SXSW FILM 2010
By Don Simpson | March 28, 2010
Director: Lena Dunham
Writer: Lena Dunham
Starring: Lena Dunham, Laurie Simmons, Grace Dunham, David Call, Alex Karpovsky, Jemima Kirke, Merritt Wever, Sarah Sophie Flicker, Amy Seimetz, and Garland Hunter
Aura (Lena Dunham) arrives home – with a film theory degree and no job prospects – to her mother Siri’s (Laurie Simmons) Tribeca artist loft as her 17-year old sister Nadine (Grace Dunham) prepares to pick which college she will be attending next fall. (With unbridled self-reflexivity, Dunham and her real life mother and sister are essentially playing themselves.) Siri is a famous photographer (of miniatures – primarily furniture, hence the title of this film) and it might be said that her two daughters are a wee bit spoiled and selfish.
Even when Aura eventually finds a job – as an off-hours “hostess” (read: receptionist) for a neighborhood restaurant – she seems to expect appreciation, or at least acknowledgement, from Siri and Nadine that she is dutifully contributing to the household. Aura does not seem to realize that her measly paycheck is barely a contribution – and we never see her even offer to contribute towards the household expenses.
Aura just wants to coast for a while in life – maybe even try to find herself – before jumping into the real world. Choosing a career or moving into an apartment would be too big of a step for her. Aura just couldn’t handle that. Her excuse for staying at her mother’s apartment is that her mother needs her, with Nadine going away to college and all. This is a stressful time for Aura – she just graduated from college and her hippie boyfriend just dumped her (in order to build a shrine in Colorado) – and she wants sympathy from someone…anyone. Please feel sorry for Aura. Please!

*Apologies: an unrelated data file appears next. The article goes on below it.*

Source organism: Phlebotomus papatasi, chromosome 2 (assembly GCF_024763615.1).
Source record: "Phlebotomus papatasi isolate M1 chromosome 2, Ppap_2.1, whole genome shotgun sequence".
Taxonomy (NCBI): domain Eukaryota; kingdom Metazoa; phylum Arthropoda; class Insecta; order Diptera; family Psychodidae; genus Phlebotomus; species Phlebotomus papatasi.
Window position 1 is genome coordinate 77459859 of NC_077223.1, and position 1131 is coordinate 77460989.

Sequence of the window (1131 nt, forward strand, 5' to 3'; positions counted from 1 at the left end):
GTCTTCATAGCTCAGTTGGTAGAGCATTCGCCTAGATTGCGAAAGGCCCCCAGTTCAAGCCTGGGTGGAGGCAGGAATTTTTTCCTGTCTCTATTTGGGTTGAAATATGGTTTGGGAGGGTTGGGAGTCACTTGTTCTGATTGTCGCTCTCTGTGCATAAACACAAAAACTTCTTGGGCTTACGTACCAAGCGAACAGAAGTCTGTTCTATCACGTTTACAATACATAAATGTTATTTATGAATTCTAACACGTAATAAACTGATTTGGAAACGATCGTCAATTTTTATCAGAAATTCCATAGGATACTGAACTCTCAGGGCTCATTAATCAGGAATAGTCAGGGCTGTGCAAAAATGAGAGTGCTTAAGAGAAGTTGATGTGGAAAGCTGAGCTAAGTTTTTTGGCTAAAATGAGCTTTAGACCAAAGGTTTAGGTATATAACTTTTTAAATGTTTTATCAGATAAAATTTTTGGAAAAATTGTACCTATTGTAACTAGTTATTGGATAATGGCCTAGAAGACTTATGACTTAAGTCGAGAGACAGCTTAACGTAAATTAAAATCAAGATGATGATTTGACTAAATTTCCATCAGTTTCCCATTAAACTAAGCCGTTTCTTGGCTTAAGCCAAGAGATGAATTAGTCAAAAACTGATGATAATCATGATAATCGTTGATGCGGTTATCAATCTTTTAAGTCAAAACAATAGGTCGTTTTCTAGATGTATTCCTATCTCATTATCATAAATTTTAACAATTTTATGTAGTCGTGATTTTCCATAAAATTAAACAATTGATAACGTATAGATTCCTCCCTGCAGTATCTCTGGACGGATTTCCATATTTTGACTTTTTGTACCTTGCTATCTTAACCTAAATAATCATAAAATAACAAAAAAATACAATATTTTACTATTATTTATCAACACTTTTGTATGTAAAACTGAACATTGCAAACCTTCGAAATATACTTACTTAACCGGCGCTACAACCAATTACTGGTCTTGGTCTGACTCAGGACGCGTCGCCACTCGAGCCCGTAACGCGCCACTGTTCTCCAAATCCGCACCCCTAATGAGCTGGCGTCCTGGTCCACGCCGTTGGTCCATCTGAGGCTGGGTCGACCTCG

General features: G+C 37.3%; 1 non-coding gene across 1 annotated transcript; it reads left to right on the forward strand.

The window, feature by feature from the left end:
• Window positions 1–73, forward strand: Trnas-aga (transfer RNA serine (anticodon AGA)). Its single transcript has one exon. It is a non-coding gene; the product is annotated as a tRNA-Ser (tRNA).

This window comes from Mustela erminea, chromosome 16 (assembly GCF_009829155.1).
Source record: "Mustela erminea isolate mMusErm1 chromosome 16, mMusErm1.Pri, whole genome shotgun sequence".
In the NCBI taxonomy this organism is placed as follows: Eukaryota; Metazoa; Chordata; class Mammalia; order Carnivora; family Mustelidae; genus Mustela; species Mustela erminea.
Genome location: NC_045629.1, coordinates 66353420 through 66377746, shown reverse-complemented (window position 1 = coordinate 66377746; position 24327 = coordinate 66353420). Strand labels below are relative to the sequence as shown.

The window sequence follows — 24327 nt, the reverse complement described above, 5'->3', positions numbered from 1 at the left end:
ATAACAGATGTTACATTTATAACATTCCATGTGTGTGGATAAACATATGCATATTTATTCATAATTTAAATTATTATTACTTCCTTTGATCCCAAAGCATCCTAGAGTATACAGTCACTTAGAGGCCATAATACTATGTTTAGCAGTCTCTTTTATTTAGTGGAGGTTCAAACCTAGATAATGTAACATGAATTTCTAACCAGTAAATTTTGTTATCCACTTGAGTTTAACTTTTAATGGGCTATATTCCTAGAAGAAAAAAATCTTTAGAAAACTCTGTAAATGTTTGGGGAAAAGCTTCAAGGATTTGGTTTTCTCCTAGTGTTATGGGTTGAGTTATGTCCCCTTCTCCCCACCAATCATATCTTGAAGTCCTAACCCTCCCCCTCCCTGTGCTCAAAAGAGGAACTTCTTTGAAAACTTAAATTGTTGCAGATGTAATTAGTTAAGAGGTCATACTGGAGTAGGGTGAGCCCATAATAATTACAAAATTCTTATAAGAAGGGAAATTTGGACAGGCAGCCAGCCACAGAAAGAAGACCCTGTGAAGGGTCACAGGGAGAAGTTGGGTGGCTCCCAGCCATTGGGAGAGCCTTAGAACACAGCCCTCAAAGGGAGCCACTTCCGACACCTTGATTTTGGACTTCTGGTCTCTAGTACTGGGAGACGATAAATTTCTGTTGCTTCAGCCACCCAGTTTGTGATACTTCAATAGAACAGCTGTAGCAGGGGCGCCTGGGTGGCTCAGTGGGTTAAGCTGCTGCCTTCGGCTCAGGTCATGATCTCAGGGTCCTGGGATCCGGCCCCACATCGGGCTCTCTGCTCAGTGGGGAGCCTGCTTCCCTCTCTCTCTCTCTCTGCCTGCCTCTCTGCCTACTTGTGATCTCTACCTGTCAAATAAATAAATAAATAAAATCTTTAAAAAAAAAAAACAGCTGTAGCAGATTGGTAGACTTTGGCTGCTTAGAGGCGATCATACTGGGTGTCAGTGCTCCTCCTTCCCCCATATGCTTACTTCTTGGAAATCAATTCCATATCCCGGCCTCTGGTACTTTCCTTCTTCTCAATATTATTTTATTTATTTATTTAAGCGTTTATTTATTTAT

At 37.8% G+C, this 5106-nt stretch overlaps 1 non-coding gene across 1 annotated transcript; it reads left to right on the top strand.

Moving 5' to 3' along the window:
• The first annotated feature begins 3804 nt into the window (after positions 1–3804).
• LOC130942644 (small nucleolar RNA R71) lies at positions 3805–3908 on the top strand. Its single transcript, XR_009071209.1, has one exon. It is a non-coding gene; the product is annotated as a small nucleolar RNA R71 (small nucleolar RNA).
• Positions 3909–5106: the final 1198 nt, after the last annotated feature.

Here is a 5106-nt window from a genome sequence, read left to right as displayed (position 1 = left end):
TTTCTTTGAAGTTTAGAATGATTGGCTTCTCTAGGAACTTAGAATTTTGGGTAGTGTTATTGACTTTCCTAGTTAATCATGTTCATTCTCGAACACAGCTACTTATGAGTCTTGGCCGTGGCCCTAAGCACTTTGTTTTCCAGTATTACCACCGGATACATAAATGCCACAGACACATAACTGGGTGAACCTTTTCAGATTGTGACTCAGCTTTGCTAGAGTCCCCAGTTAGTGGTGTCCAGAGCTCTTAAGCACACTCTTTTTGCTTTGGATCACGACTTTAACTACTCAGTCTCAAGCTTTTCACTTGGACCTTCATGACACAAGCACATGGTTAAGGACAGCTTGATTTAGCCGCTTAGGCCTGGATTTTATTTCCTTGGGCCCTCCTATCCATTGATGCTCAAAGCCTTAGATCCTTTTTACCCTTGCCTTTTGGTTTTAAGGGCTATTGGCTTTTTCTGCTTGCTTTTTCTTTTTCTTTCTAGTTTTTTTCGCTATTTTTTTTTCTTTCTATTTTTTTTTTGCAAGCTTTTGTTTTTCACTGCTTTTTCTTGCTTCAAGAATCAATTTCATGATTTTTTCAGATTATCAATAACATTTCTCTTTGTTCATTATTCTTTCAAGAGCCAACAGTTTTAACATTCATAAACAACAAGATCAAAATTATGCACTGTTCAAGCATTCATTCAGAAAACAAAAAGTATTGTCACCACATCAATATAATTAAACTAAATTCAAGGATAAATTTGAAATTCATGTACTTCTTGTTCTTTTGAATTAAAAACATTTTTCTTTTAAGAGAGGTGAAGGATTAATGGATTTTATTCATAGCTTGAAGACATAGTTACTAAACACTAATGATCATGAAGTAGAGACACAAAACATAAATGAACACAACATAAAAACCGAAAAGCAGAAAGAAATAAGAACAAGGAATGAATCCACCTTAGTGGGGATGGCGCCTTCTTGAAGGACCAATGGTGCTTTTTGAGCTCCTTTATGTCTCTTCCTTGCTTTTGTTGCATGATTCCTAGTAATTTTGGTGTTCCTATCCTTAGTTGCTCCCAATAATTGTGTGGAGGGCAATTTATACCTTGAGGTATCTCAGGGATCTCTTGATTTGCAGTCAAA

Then, Aura meets Jed (Alex Karpovsky) – a semi-famous You Tube celebrity (known for videos in which he quotes Nietzsche while riding a rocking horse) who is visiting NYC to negotiate a deal for a new television series. (Aura also has a presence on You Tube – an all too revealing, at least according to the viewer comments, video of herself in a bikini standing in a fountain). Aura is obviously smitten, but Jed is a fairly aloof and unreadable kind of guy. One thing we notice is that Jed does seem like the type of guy who is able to get things from women for free – I think it has something to do with his overwhelming self-confidence. Jed is either truly poor or just a moocher; nevertheless, Aura invites him to crash at her mother’s place. Essentially, they both get what they need out of the deal: Jed – a nice and convenient place to crash in Manhattan, with free food to boot; Aura – some attention, though not the sexual kind that she craves.
Simultaneously, Aura severely crushes on the hot chef, Keith (David Call), at her place of employment. It is obvious to the audience that Keith sees an opportunity to get in Aura’s pants – and maybe that’s all Aura wants from him. Keith’s possessive girlfriend keeps him on a very tight leash, as a result of other sexual trysts, so Aura all but gives up on that action. That is until they get high together and discover the pipe…
It is the very little (tiny) things that make Tiny Furniture something very special: Jed riding the rocking horse; Aura in the fountain; the white cabinets; the pipe scene (which is simultaneously humorous, depressing and pathetic); the communication (or lack there of) between the characters. Tiny Furniture could be superficially interpreted as a film about a bunch of privileged white people complaining about how difficult their lives are; but in true ethnographic style Dunham cleverly withholds any judgments of her own, allowing the viewer to examine the characters’ motives and make decisions on their own.
Dunham has earned some comparisons to Woody Allen for her eagerness in utilizing her personal insecurities for both philosophical and comedic purposes – in other words Tiny Furniture appears to be Dunham’s representation of what it is like to feel unattractive. I suspect that is the primary reason why Dunham won the SXSW 2010 Narrative Feature Film Jury Award and SXSW 2010 Chicken & Egg Emergent Narrative Woman Director Award for Tiny Furniture.